Hamartia is a fatal flaw. 

A great error in human beings. A great flaw in our judgment that will eventually lead to our downfall. It  leads to a tragic, if not a fatal, end.

You see as humans, we are born flawed already. Our faults are hereditary and date back to the beginning of time. We evolved with them. We are them, they are us. The only thing we did about this was make a choice. Chose whether or not to let these flaws control us, define us. We chose whether or not these flaws will be fatal or lead to tragedy. We still choose everyday.

In J.K Rowlling’s Harry Potter, Harry is willing to sacrifice himself for the ones he loves. Noble but dangerous. In Greek mythology, greek hero Achilles has great hubris. His pride leads to his downfall. We can go on and on with them ,the list is endless.

 These great heroes with great destinies but deterred by their own human flaws from walking that straight path, don’t they represent us? We are, after all, the heroes of our own stories, aren’t we?

*This is an excerpt from #TheFaultinourStars by John Green❤ (to say I am obsessed with this book would be an understatement.) *

Then Augustus Waters reached into a pocket

and pulled out, of all things, a pack of cigarettes. He flipped it open and put a cigarette between his lips.

“Are you serious?” I asked. “You think that’s cool? Oh, my God, you just ruined the whole thing.”

“Which whole thing?” he asked, turning to me. The cigarette dangled unlit from the unsmiling corner of his mouth.

“The whole thing where a boy who is not unattractive or unintelligent or seemingly in any way unacceptable stares at me and points out

incorrect uses of literality and compares me to actresses and asks me to watch a movie at his house. But of course there is always a hamartia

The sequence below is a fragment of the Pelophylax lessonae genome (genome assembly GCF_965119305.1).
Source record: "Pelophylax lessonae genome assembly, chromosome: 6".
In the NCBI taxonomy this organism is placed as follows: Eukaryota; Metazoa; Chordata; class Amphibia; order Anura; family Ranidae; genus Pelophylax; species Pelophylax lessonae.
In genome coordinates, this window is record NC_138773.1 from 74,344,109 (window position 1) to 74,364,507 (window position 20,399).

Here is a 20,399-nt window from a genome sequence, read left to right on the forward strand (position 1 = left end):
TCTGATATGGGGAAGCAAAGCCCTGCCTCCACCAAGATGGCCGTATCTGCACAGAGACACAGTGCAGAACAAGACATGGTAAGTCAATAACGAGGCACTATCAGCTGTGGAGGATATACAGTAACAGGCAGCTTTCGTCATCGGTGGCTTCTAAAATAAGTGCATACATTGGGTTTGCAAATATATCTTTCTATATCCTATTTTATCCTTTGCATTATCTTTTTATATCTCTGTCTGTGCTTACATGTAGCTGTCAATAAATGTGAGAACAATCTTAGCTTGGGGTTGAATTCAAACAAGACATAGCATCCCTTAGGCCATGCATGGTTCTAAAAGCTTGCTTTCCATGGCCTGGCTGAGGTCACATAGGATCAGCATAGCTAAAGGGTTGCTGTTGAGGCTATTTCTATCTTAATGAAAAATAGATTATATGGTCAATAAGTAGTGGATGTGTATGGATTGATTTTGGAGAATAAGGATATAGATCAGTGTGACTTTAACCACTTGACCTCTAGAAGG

and yours is that oh, my God, even though you HAD FREAKING CANCER you give money to a company in exchange for the chance to acquire

YET MORE CANCER. Oh, my God. Let me just assure you that not being able to breathe? SUCKS. Totally disappointing. Totally.”

“A hamartia?” he asked, the cigarette still in his mouth. It tightened his jaw. He had a hell of a jawline, unfortunately.

“A fatal flaw,” I explained, turning away from him. I stepped toward the curb, leaving Augustus Waters behind me, and then I heard a

car start down the street. It was Mom. She’d been waiting for me to, like, make friends or whatever.

I felt this weird mix of disappointment and anger welling up inside of me. I don’t even know what the feeling was, really, just that there

was a lot of it, and I wanted to smack Augustus Waters and also replace my lungs with lungs that didn’t suck at being lungs. I was standing

with my Chuck Taylors on the very edge of the curb, the oxygen tank ball-and-chaining in the cart by my side, and right as my mom pulled

up, I felt a hand grab mine.

I yanked my hand free but turned back to him.

“They don’t kill you unless you light them,” he said as Mom arrived at the curb. “And I’ve never lit one. It’s a metaphor, see: You put the

killing thing right between your teeth, but you don’t give it the power to do its killing.”

“It’s a metaphor,” I said, dubious. Mom was just idling.

“It’s a metaphor,” he said.

“You choose your behaviors based on their metaphorical resonances . . .” I said.

“Oh, yes.” He smiled. The big, goofy, real smile. “I’m a big believer in metaphor, Hazel Grace.

One’s hamartia could be anything. Vice or virtue, good or bad. Anything can be used against you. The key is to know your fatal flaw then control it. Also, keeping it under wraps so that people who want to see you fail don’t use it against you. That way you will not set yourself up for a downfall. 

I know mine. Controlling it is what I’m working on. It may take some time. Meantime, I’ll be here reading #TFIOS for the millionth time. Nice weekend peeps✌


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